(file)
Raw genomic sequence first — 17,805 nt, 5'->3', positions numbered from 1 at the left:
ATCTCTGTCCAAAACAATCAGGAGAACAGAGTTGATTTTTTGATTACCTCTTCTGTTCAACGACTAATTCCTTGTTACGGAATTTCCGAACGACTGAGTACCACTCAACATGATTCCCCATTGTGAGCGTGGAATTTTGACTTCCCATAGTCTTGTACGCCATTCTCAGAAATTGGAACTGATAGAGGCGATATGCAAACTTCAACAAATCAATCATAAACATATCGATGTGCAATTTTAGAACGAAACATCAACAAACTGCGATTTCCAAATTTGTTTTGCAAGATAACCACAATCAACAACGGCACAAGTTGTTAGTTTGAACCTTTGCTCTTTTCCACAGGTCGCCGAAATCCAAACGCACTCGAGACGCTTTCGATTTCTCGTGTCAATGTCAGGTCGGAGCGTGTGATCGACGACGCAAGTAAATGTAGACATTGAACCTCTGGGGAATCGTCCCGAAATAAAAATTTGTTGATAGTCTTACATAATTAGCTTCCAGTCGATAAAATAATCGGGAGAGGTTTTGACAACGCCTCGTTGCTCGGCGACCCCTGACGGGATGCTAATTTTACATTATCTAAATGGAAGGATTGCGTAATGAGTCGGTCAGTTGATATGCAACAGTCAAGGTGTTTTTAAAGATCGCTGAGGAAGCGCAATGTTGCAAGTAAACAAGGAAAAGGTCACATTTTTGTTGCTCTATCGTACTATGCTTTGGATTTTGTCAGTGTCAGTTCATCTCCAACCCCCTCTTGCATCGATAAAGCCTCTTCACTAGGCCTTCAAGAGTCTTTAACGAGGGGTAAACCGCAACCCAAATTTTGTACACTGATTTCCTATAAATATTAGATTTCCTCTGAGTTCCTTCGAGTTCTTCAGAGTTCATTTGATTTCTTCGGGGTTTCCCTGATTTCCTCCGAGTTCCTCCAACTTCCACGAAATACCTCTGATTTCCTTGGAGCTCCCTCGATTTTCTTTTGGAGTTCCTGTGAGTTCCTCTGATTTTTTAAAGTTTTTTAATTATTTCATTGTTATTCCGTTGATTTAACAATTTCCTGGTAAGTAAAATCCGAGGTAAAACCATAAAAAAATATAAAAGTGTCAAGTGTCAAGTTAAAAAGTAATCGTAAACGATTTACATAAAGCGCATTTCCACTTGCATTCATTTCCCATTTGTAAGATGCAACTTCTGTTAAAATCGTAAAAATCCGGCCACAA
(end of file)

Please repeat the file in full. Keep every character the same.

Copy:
Raw genomic sequence first — 17,805 nt, 5'->3', positions numbered from 1 at the left:
ATCTCTGTCCAAAACAATCAGGAGAACAGAGTTGATTTTTTGATTACCTCTTCTGTTCAACGACTAATTCCTTGTTACGGAATTTCCGAACGACTGAGTACCACTCAACATGATTCCCCATTGTGAGCGTGGAATTTTGACTTCCCATAGTCTTGTACGCCATTCTCAGAAATTGGAACTGATAGAGGCGATATGCAAACTTCAACAAATCAATCATAAACATATCGATGTGCAATTTTAGAACGAAACATCAACAAACTGCGATTTCCAAATTTGTTTTGCAAGATAACCACAATCAACAACGGCACAAGTTGTTAGTTTGAACCTTTGCTCTTTTCCACAGGTCGCCGAAATCCAAACGCACTCGAGACGCTTTCGATTTCTCGTGTCAATGTCAGGTCGGAGCGTGTGATCGACGACGCAAGTAAATGTAGACATTGAACCTCTGGGGAATCGTCCCGAAATAAAAATTTGTTGATAGTCTTACATAATTAGCTTCCAGTCGATAAAATAATCGGGAGAGGTTTTGACAACGCCTCGTTGCTCGGCGACCCCTGACGGGATGCTAATTTTACATTATCTAAATGGAAGGATTGCGTAATGAGTCGGTCAGTTGATATGCAACAGTCAAGGTGTTTTTAAAGATCGCTGAGGAAGCGCAATGTTGCAAGTAAACAAGGAAAAGGTCACATTTTTGTTGCTCTATCGTACTATGCTTTGGATTTTGTCAGTGTCAGTTCATCTCCAACCCCCTCTTGCATCGATAAAGCCTCTTCACTAGGCCTTCAAGAGTCTTTAACGAGGGGTAAACCGCAACCCAAATTTTGTACACTGATTTCCTATAAATATTAGATTTCCTCTGAGTTCCTTCGAGTTCTTCAGAGTTCATTTGATTTCTTCGGGGTTTCCCTGATTTCCTCCGAGTTCCTCCAACTTCCACGAAATACCTCTGATTTCCTTGGAGCTCCCTCGATTTTCTTTTGGAGTTCCTGTGAGTTCCTCTGATTTTTTAAAGTTTTTTAATTATTTCATTGTTATTCCGTTGATTTAACAATTTCCTGGTAAGTAAAATCCGAGGTAAAACCATAAAAAAATATAAAAGTGTCAAGTGTCAAGTTAAAAAGTAATCGTAAACGATTTACATAAAGCGCATTTCCACTTGCATTCATTTCCCATTTGTAAGATGCAACTTCTGTTAAAATCGTAAAAATCCGGCCACAA